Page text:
Australia should join the Association of South East Asian Nations.
And to promote this big call even higher up the mountain to be climbed, Australia will become a member of ASEAN.
The ‘should’ and ‘will’ claims come with huge degree-of-difficulty handicaps and long timelines. Hard to achieve, much persuasion required, and plenty of time needed. But not impossible to imagine. We should do it the gradual ASEAN way by aiming to have Australia as a partial member within a decade.
ASEAN is about to proclaim itself a Community. This is classic ASEAN: announcing the achievement when it’s still largely an aim. Australia should use the same technique: proclaim its readiness for membership as it sets out on the long climb to make it reality.
An ASEAN aspiration would offer a new dimension to the Turnbull Government’s narrative about an optimistic country living in Asia in the best of times.
The ‘should join’ ASEAN argument rests on a broad range of Australia’s Asia interests—not least the tectonic shifts in the power balance— as well as the many elements of the Oz relationship with Southeast Asia.
The other side of the ‘should’ claim is that bringing Australia inside would help the practical policies and political aspirations of the ASEAN Community. ASEAN aspires to big changes in the nature and meaning of the Association; Australia offers much for that long-term Community project. And Australia offers much to ASEAN’s dual geostrategic purpose: maintain stability, retain independence.
The ‘will become a member’ is more than just blue sky optimism. The ‘will’ declaration draws on the long history of Australian involvement in Southeast Asia. Often in the past that Australian effort has been ambitious—on occasion adventurous. Time for new ambition, even at the risk of some thrills, spills and bruises along the way.
Joining ASEAN is the logical culmination of decades of Australian regional engagement. ASEAN membership would be an embrace of region in the service of deepest interests.
In the defence realm, Australia seeks a united, stable Southeast Asian that acts as a strategic shield across the north of the continent. Economically, the Australia–New Zealand–ASEAN Free Trade Agreement can be the departure point for further Oz–Kiwi integration in the new Community.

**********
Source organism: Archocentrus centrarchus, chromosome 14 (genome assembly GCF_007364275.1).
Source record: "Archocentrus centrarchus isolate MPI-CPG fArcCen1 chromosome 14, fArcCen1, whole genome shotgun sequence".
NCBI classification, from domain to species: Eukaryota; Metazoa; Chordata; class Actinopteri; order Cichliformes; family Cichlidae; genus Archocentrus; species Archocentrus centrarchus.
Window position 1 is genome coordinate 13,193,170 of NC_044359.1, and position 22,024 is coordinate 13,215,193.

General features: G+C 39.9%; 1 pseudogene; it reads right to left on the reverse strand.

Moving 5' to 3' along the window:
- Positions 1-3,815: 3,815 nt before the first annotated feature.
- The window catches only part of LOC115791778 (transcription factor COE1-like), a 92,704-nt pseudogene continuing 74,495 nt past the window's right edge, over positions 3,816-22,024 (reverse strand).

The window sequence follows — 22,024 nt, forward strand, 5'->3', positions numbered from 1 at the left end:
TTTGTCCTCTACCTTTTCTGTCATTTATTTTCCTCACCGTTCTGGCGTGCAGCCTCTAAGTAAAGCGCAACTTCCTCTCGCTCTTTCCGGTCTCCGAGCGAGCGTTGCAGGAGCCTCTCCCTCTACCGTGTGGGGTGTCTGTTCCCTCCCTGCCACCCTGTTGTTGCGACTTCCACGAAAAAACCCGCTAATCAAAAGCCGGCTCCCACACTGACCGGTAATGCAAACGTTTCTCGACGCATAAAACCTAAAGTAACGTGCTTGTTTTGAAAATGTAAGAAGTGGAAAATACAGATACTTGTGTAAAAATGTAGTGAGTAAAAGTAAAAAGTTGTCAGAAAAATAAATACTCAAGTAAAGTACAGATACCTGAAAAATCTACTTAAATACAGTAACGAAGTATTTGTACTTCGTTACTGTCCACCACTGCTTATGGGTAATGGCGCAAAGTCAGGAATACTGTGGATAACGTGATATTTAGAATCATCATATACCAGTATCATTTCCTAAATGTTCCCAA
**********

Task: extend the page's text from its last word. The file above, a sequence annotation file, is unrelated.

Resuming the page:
History teaches that very little is historically inevitable, yet the history of Australia’s approach to ASEAN is a consistent trend. Australia draws ever closer as ASEAN grows in importance and power.
Last year, Australia marked the 40th anniversary of becoming ASEAN’s first dialogue partner. Over the decade leading to the 50th anniversary, Australia should make the case for joining.
The Australian aim shouldn’t be full membership by 2024. Repeat, not full membership within a decade. To go for the complete package would be to set up failure. Do this the ASEAN way: step by step. Australia should instead reach for half-in/half-out membership as an ASEAN observer. Let’s reach for observer status by 2024, shifting up from the current perch of dialogue partner (and departing the pack of dialogue partners).
Australia would seek the same observer status currently held by Papua New Guinea (since 1976) and Timor Leste (2002). Yet Australia’s aspiration would be to play a bigger, more constructive and active role than the existing observers. On the journey to the ASEAN Community—social, political and strategic—Australia has much to give. Start the climb to full membership after achieving, consolidating and contributing from the half-in role of observer.
If Australia seeks membership, New Zealand would come along. A joint Oz–Kiwi effort would be mutually reinforcing. Convincing the Kiwis would be the easiest part.
Two huge arguments need to be confronted. One, obviously, is with ASEAN. The ten-member Association will take a mountain of convincing.
The other country which would have to make big changes in its thinking and understanding of itself is Australia. The shift in Australian attitudes would be as significant as that within ASEAN.
This series will draw on conversations and interviews in Southeast Asia over the past couple of years. Often in those conversations—after working through the objections of ASEAN interlocutors—the same end point was reached: Australia will have to convince itself before it can convince ASEAN. If we come to believe it, many in ASEAN would be interested in the conversation that will follow.
The ultimate arguments won’t be about the geography of Southeast Asia; this will be about attitudes, understandings and beliefs. And the right to belong that comes from a sense of belonging. Here lies much of the benefit of even beginning this process.
The geography argument, by the way, is simply dealt with. Australia, as a nation sharing a border with Indonesia, is seeking the same membership status as two other Indonesian neighbours, PNG and Timor Leste.
Despite the negative arguments mounted by Australia’s Foreign Affairs Department, Canberra won’t have to give up deeply-held policy beliefs to enter ASEAN. Australia can heartily embrace the values enshrined in ASEAN’s Community.
Membership wouldn’t impact on the alliance with the US, any more than formal alliances with the US have restricted the ASEAN roles of Thailand or the Philippines. Certainly the quasi alliance Singapore has created with America hasn’t altered Singapore’s ASEAN commitment. Australia would come at this from a different direction, but with the same spirit. The alliance would be an asset not a hindrance to ASEAN membership. To be continued…